September 2015 Issue 14
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Picture of the Month


Amy Gahala, USGS, explained to NWPA the interconnection between groundwater and surface water levels via the above images. These images help explain why and how surface waters dry up.

Illustration A is showing how streams can be a gaining stream (gaining in water volume) when the groundwater discharges into the stream. A stream can also be a losing stream when the stream water recharges the groundwater (Illustration B). A stream can be either a gaining or losing stream, but is commonly a mixture of both gaining and losing stretches. During drought, the groundwater that would normally discharge into the stream and replenish the surface water decreases to a level that is below the base of the stream and the stream becomes a losing stream. After a prolonged period of drought, the stream may then dry up or drop to uninhabitable levels for aquatic life.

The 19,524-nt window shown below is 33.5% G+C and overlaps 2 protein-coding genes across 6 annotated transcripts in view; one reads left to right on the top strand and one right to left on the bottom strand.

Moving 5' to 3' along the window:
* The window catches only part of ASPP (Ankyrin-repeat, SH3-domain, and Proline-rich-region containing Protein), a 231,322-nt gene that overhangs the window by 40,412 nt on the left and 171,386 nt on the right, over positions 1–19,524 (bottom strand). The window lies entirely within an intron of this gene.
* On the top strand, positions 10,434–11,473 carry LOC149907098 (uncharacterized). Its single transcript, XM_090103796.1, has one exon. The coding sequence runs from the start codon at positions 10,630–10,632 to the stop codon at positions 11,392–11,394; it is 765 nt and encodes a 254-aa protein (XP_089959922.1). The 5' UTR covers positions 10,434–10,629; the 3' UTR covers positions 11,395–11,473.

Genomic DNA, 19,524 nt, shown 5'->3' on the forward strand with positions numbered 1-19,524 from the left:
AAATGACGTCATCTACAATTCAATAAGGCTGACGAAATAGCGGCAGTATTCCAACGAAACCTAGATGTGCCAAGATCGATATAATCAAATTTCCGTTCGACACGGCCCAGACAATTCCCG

This problem is exacerbated by over-pumping of wells, especially if they are near a stream, and the increased demand during drought. Analysis of these interactions and our “water budget” can be useful for long-term water resource planning.

 

Events



9/29 Water Loss Audit Seminar (Elmhurst)

9/29 Planning, Design, & Construction of the Pittsfield Water Treatment Plant (Pittsfield)
 
9/29-10/1 11th Annual Great Lakes Restoration Conference

10/1 Water Operator Exam Refresher for Class A & B (Elgin)

10/1 Water Loss Audit Seminar (McHenry)

10/3 Kayaking Classes for all levels, Fox River (Batavia)

10/3 River Run, Montgomery Village Hall (Aurora)

10/6 Practical Solutions to External Corrosion Prob on Buried Water Main (Elk Grove)

10/6 Hands-On Water Line Location (Macomb)

10/7 McHenry Green Drinks

10/7 Water Operator Exam Refresher for Class C & D (Chicago)

10/8 Chemical Properties, Equipment, Safety & Security (Greenville)

10/8 Water Loss Audit Seminar (Dixon)

10/9-10/14 Water Fountain Trailer – Village of Mt Prospect Oktoberfest

10/10 & 10/24 Spanish-guided Tour of the McCormick Bridgehouse & Chicago River Museum

10/12 ISAWWA ACE 2016 Meeting

10/12 Field Sampling and Analysis Webinar

10/14 Lock Out Tag Out Training (Rockford)

10/14 Education Committee Meeting

10/15 Hands on Basic Water Quality Testing (Peoria)

10/15 Water Loss Audit Seminar (Plainfield)

10/16 ISAWWA Board Meeting